The Lawyer Africa Elite 2014 features an in-depth look at 46 leading independent firms’ strategies in 15 key sub-Saharan jurisdictions, as well as the views of in-house counsel from some of Africa’s largest companies... Read more
This year, The Lawyer’s annual ranking of the largest UK law firms by turnover is available as an interactive, digital benchmarking tool. For the first time this will allow you to manipulate each data set against the metrics of your choice.
Burness has, along with many other firms throughout Scotland and the UK, had a strong period of growth in 2000 and is optimistic as to what 2001 has to bring.
But in other ways the firm differs from the crowd. Its managing partner Alan Stewart was the former head of legal at Clydesdale, and apart from a prolonged period spent as a partner in rival firm McGrigor Donald, has spent most of his time in commercial directorships and company boards.
His arrival at Burness in April last year brought about an increased focus on the importance of the client and a new management structure.
This new structure is in line with the move towards creating a corporate structure. While it differs to others which have bypassed partners, it hopes to free up time for fee-earners to concentrate on client work.
Stewart sees it as an appropriate structure, which will be overseen by a board consisting of chairman John Rafferty, Stewart himself as managing partner, finance director Martin Sweet and the four department heads: Ian Wattie, Philip Rodney, Alan Soppitt and John Miller.
Stewart will spend around 75 per cent of his time on the day-to-day running of the firm. The firm, it seems, will not be short of feeearners. Apart from Stewart, Burness has taken on three new partners in the last nine months: John Miller from Tods Murray & Spens to head the projects group, Andrew Fleming of Richards Butler for pensions, and Derek Currie, who came from DLA to expand the media and entertainment capability. The return of Peter Lawson is also on the cards after his two-year Freshfields secondment. The period has seen the number of partners grow from 28 to 33, and the firm is looking forward to building on this reasonably impressive level of organic growth.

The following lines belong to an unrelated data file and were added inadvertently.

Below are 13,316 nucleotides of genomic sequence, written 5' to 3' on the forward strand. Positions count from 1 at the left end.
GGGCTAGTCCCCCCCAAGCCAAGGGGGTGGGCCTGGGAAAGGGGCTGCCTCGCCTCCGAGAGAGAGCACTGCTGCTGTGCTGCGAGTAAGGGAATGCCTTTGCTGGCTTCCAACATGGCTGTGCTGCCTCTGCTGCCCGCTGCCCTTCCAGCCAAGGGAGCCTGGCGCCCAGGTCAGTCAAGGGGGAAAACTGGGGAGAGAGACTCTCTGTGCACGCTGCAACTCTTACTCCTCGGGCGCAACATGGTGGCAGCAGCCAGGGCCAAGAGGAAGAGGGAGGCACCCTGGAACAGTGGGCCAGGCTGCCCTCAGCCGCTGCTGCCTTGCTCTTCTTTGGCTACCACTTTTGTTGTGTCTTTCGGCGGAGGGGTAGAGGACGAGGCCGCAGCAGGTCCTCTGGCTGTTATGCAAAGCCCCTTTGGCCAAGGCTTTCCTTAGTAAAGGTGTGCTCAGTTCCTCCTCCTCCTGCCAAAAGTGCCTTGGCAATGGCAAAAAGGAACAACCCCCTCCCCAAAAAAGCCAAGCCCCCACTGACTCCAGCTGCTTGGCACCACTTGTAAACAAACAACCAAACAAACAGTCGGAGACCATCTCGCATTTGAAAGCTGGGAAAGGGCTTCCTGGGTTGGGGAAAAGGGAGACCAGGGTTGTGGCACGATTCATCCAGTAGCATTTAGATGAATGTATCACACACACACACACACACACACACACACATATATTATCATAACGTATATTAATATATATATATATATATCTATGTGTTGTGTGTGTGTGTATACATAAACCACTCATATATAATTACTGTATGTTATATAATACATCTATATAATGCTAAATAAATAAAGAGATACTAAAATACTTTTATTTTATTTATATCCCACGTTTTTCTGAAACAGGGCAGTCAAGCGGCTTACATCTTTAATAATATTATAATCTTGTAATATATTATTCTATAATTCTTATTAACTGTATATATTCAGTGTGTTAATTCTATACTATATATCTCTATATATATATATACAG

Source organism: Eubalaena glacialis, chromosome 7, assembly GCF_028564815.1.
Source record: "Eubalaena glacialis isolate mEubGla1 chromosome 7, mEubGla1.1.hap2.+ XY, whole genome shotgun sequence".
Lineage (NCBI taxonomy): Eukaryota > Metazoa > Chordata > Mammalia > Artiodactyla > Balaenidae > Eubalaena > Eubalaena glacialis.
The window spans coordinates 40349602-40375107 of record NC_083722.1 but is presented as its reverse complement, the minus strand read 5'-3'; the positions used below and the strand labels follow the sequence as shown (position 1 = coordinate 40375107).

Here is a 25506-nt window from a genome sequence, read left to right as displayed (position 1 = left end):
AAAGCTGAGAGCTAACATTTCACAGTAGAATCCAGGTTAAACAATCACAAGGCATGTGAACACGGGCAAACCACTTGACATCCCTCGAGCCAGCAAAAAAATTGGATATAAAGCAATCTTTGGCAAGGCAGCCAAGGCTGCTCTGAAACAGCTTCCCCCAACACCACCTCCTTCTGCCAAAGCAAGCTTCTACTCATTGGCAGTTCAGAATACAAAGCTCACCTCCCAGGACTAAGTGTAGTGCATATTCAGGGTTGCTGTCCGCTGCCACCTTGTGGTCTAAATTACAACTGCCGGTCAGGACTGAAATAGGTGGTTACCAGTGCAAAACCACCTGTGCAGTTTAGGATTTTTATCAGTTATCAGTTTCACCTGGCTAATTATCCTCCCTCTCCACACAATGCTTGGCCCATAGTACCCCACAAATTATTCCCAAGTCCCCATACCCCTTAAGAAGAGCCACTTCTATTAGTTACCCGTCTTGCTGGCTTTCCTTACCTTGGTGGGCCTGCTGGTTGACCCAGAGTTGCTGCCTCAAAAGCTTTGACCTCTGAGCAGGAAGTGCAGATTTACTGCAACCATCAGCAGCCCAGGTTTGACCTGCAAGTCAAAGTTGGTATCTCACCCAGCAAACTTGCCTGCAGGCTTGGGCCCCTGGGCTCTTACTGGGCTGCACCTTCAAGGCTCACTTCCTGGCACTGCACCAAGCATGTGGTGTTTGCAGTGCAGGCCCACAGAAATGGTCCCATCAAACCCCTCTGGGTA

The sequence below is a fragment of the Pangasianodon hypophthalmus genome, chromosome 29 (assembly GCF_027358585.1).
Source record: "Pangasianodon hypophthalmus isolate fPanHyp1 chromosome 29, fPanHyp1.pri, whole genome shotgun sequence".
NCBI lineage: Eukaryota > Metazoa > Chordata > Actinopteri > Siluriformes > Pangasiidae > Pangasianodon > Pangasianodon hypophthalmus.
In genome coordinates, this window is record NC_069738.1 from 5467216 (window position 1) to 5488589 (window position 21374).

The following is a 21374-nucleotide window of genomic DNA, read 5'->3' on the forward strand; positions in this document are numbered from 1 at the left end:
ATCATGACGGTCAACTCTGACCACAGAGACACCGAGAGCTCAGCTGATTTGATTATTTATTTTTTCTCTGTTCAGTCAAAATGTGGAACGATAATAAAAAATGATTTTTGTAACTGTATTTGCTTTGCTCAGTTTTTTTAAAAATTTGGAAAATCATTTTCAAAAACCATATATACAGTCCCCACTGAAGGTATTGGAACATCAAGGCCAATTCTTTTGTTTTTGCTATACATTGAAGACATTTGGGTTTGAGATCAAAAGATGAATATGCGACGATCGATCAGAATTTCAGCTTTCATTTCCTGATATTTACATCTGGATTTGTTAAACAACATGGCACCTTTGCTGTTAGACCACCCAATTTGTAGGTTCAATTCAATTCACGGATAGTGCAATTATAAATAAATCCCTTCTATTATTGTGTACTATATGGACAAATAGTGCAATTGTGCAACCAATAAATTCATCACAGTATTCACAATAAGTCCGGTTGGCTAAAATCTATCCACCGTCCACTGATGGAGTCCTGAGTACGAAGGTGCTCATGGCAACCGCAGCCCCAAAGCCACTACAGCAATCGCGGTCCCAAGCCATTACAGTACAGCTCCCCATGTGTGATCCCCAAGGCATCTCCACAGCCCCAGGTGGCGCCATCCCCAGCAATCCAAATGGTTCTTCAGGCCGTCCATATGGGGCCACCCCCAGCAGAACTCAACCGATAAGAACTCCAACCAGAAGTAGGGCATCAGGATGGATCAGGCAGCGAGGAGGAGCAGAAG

Burness will need these extra partners if it is to move more aggressively into the intellectual property and pensions areas. Stewart has not ruled out the option of further additions to its group in these areas, or indeed the recruitment of an entire team should it be deemed necessary to take Burness in a particular direction.
Clients include Beat 106, Ladbrokes, BBC, NFU Mutual, Times Newspapers and Brewin Dolpin Securities, as well as strong relationships with City firms such as Freshfields, Herbert Smith and Rowe & Maw.
Stewart sees the rating of firms in terms of size as unfortunate, as Burness' ranking of fourth or fifth is not in line with how the firm sees itself. From talking to Stewart, it is clear that the firm believes itself the equal to any Scottish firm, from McGrigor Donald to Dundas & Wilson. How true this is in the marketplace needs to be clarified, since with the exception of a number of highly publicised deals, it lacks the high profile of its nearest rivals.